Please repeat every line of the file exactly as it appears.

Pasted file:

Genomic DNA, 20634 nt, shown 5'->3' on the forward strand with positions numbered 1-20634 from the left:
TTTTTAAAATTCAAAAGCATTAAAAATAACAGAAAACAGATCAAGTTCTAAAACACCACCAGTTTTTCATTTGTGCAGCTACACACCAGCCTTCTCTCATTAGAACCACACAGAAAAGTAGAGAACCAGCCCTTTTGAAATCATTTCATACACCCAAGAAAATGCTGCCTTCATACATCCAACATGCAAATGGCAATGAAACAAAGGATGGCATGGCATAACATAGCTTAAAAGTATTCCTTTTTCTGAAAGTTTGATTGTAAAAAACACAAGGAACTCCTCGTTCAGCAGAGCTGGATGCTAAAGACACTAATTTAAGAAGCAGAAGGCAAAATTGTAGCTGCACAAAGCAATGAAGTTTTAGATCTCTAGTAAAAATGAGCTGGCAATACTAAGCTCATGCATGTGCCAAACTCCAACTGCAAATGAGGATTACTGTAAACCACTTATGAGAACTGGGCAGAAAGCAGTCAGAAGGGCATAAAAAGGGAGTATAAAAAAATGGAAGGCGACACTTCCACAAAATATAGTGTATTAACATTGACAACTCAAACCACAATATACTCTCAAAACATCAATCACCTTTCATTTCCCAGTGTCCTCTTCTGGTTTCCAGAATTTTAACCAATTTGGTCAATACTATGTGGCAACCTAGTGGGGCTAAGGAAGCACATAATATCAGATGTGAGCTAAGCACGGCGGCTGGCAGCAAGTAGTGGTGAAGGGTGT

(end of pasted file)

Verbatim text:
Genomic DNA, 20634 nt, shown 5'->3' on the forward strand with positions numbered 1-20634 from the left:
TTTTTAAAATTCAAAAGCATTAAAAATAACAGAAAACAGATCAAGTTCTAAAACACCACCAGTTTTTCATTTGTGCAGCTACACACCAGCCTTCTCTCATTAGAACCACACAGAAAAGTAGAGAACCAGCCCTTTTGAAATCATTTCATACACCCAAGAAAATGCTGCCTTCATACATCCAACATGCAAATGGCAATGAAACAAAGGATGGCATGGCATAACATAGCTTAAAAGTATTCCTTTTTCTGAAAGTTTGATTGTAAAAAACACAAGGAACTCCTCGTTCAGCAGAGCTGGATGCTAAAGACACTAATTTAAGAAGCAGAAGGCAAAATTGTAGCTGCACAAAGCAATGAAGTTTTAGATCTCTAGTAAAAATGAGCTGGCAATACTAAGCTCATGCATGTGCCAAACTCCAACTGCAAATGAGGATTACTGTAAACCACTTATGAGAACTGGGCAGAAAGCAGTCAGAAGGGCATAAAAAGGGAGTATAAAAAAATGGAAGGCGACACTTCCACAAAATATAGTGTATTAACATTGACAACTCAAACCACAATATACTCTCAAAACATCAATCACCTTTCATTTCCCAGTGTCCTCTTCTGGTTTCCAGAATTTTAACCAATTTGGTCAATACTATGTGGCAACCTAGTGGGGCTAAGGAAGCACATAATATCAGATGTGAGCTAAGCACGGCGGCTGGCAGCAAGTAGTGGTGAAGGGTGT